Lord, Send your Holy Spirit to be with us as we come to your Word together. Make your presence felt in this place. Enlighten our understanding and illumine our lives. Bind us to you and one another. May the words of my mouth and the meditations of all our hearts together be acceptable in your sight, my rock and my redeemer. Amen. 

“Listen!” Paul whispers. “I will tell you a mystery! We will not all die, but we will all be changed.” The Christian community in Corinth was divided, splintered with different teachers and different practices. Paul begins 1 Corinthians by appealing, “that all of you be in agreement and that there be no division among you, but that you be united in the same mind and the same purpose.” But that’s not the reality in Corinth. The early Church in Corinth was fractured over theology and practice. Paul asks “Has Christ been divided?” For 15 previous chapters, Paul tries to impart his teachings and coax the Corinthian Christians to unity in Christ.  The epistle reading tonight is where Paul concludes. After all the particulars about divisions over who is living with whom, who is marrying whom, who is eating what and who has what gifts, Paul turns to the truth of resurrection. It’s the trump card, the big finale, the life-changing event that clarifies everything else.  With all the problems and divisions in Corinth, underneath it all lay this: they denied the resurrection of the dead, and by doing so, they deny the life-changing power of Jesus Christ.   “Listen!” Paul whispers.  “I will tell you a mystery. We will not all die, but we will all be changed.”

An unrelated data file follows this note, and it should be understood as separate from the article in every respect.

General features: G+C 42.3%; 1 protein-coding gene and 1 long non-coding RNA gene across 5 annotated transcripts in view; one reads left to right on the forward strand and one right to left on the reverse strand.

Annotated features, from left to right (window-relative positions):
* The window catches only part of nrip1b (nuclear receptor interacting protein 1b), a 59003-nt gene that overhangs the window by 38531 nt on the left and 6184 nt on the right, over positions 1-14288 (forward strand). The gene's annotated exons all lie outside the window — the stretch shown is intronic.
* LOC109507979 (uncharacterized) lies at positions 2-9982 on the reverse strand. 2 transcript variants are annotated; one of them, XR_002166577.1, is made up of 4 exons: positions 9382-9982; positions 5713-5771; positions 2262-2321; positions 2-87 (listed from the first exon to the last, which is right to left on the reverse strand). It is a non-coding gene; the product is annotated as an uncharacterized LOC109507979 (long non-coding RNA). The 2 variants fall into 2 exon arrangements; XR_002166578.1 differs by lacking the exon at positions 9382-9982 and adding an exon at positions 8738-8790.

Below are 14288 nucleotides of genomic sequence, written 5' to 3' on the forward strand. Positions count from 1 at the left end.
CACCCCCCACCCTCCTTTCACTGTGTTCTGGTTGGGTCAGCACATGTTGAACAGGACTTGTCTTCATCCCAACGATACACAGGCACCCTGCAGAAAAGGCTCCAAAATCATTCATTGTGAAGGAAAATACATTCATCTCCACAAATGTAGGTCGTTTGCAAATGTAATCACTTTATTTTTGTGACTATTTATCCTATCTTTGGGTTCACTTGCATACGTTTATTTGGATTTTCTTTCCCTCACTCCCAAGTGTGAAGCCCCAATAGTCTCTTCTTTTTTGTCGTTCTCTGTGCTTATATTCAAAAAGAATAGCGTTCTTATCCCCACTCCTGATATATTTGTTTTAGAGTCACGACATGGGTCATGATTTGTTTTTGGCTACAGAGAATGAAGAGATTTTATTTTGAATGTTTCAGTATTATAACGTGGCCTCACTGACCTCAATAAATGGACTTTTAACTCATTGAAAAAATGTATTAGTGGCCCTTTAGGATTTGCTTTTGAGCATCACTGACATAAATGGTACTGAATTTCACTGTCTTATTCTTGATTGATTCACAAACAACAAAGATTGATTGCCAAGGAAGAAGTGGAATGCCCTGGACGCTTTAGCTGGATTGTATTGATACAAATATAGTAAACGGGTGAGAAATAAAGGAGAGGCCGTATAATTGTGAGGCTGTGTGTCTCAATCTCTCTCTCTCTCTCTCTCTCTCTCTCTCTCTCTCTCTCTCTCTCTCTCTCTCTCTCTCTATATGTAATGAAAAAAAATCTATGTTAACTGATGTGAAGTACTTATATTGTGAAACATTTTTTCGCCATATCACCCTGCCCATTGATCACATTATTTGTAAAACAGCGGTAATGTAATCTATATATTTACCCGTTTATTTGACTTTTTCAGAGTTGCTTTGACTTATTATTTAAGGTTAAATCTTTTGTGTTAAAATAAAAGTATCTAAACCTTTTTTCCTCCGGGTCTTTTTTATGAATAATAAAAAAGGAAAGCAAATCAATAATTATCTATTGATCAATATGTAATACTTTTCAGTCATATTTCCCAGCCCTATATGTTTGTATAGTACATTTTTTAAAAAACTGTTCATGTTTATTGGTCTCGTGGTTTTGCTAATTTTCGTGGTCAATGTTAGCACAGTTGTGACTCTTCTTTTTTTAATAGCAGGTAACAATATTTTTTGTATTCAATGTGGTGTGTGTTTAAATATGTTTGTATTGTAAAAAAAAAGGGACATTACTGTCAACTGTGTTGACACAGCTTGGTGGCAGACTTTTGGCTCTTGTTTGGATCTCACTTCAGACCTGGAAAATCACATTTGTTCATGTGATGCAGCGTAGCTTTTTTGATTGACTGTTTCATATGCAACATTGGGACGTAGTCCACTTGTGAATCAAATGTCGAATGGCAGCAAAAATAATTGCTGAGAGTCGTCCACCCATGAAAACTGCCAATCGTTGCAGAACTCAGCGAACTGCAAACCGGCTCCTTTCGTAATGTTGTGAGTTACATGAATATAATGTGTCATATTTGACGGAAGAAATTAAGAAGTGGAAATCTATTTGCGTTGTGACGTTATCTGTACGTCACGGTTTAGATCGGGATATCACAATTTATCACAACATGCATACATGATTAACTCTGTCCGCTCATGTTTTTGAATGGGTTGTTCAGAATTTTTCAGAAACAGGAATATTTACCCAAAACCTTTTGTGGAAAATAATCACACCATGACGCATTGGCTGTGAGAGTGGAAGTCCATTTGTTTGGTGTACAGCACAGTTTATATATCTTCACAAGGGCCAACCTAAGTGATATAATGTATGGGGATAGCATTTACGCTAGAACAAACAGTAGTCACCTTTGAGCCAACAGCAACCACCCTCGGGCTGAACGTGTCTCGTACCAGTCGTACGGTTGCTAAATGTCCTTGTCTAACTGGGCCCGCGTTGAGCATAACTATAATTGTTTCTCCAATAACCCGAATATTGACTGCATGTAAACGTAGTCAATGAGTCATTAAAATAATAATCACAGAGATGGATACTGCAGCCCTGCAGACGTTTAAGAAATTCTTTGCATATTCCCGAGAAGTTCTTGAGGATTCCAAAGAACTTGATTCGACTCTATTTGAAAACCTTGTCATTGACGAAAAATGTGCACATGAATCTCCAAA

“We will not all die, but we will be changed.” Amidst a divided church in Corinth, Paul turns the people to look again into the empty tomb. The resurrection is at the heart of Christian faith. The Swiss Reformed theologian Karl Barth puts it this way: “Into the middle of all the illnesses and natural catastrophes; all the wars and revolutions; the peace treaties and the violations of peace; into all the progress; stagnation, and regress, into all the deserved and undeserved human misery, it happened in his time that he revealed himself as who he was, is, and will be: “Peace be with you” (John 20:21).  What happened on that day became, was, and remained the center around which everything else moves.  For everything lasts its time, but the love of God- which was at work and was expressed in the resurrection of Jesus Christ from the dead- lasts forever.  Because this event took place, there is no reason to despair, and even when we read the newspaper with all its confusing and frightening news, there is ever reason to hope.” It’s not so much that the Corinthians doubt the resurrection of Jesus Christ, but they’ve lost a reason to hope. They doubt that they themselves would be raised. They look down at these mortal bodies and can’t see how their perishable bodies will become imperishable. They can’t hear the trumpet announcing the death-defying power of God. They can’t imagine how their mortality will be bound up in Christ’s immortality.  They can’t sing Alleluia. When the Methodist hymn writer Charles Wesley turns to this theme in 1730’s and writes the lyrics to the Easter hymn “Christ the Lord is Risen Today,” Wesley writes  (sing)“Made like Him, like Him we rise.” The Corinthian Christians can claim Christ’s resurrection, but they can’t claim their own. Christ will rise, but us? We’re not so sure about that. They can’t imagine that they will be changed.